The Islanders sent forward Anthony Beauvillier, prospect Aatu Raty and a protected first-round pick to the Canucks for Horvat . He was set to be an unrestricted free agent after the season, and the trade was a result of Vancouver and Horvat’s camp being unable to reach a deal last summer.

Lamoriello and Horvat expressed confidence about getting a deal done after the trade. The 27-year-old has scored more than 30 goals for a second consecutive season.

Horvat was chosen as an All-Star and played for the Pacific Division despite the trade. He played with longtime Canucks teammate Elias Pettersson and combined on one last goal together before parting ways.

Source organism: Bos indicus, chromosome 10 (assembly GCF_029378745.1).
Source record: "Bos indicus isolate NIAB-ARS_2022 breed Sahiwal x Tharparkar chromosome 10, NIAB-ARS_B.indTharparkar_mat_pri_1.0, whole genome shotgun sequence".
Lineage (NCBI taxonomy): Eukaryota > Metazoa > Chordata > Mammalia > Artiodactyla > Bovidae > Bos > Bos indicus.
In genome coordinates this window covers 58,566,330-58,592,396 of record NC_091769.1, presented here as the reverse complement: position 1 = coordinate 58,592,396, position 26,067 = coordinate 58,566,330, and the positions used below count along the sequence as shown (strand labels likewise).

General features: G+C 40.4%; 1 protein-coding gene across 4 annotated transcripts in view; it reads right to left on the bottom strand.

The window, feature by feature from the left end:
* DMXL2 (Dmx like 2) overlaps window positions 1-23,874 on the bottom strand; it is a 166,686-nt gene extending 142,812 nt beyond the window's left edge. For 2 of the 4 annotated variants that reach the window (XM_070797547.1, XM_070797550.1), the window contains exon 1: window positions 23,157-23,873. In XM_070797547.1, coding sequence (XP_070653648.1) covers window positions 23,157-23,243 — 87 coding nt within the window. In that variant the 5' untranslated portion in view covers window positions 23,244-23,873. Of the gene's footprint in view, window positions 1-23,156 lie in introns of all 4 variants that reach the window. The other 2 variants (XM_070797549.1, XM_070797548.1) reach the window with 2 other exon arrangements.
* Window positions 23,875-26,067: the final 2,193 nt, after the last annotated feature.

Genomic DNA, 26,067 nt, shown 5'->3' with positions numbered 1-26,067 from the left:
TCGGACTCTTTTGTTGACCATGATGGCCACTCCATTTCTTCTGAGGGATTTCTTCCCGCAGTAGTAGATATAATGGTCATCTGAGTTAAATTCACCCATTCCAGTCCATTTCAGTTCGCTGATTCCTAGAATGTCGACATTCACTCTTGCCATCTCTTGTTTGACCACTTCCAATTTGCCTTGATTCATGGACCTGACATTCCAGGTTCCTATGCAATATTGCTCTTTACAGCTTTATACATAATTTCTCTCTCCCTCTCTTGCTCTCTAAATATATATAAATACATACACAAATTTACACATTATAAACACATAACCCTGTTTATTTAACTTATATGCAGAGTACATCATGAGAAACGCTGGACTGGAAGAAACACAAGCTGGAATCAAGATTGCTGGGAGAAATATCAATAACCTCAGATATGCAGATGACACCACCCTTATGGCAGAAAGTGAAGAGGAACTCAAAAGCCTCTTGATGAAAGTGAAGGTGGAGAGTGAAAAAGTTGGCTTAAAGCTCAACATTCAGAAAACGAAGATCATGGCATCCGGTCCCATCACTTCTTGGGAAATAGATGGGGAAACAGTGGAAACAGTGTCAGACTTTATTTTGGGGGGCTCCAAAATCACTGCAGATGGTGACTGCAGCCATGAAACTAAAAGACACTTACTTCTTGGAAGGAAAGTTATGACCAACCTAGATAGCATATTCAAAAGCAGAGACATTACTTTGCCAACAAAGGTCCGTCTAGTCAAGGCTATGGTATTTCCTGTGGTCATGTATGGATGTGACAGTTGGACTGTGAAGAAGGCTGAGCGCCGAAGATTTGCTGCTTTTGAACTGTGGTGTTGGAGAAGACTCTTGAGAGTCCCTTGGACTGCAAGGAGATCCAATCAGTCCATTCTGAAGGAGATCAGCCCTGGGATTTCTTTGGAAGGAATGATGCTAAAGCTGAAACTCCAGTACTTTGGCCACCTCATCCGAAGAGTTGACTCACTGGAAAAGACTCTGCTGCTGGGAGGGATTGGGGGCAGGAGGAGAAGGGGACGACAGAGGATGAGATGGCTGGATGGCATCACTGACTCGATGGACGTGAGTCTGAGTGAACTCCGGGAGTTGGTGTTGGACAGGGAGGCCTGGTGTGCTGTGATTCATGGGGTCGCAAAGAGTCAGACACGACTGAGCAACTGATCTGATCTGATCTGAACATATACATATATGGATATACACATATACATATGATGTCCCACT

“I want to get going,” Horvat said after the All-Star 3-on-3 tournament. “That’s enough. Let’s start playing some games and getting to know the guys. I just want to start playing hockey again.”

Horvat was on vacation with his family in Orlando when he was traded. He said coach Lane Lambert wanted him to enjoy All-Star festivities before getting rolling with the Islanders, who play at the Philadelphia Flyers.

“Obviously getting my legs under me is going to be No. 1 and getting systems down and obviously chemistry with the new linemates and stuff like that,” Horvat said.

After facing the Flyers and Seattle, Horvat will play against his former team when Vancouver visits UBS Arena.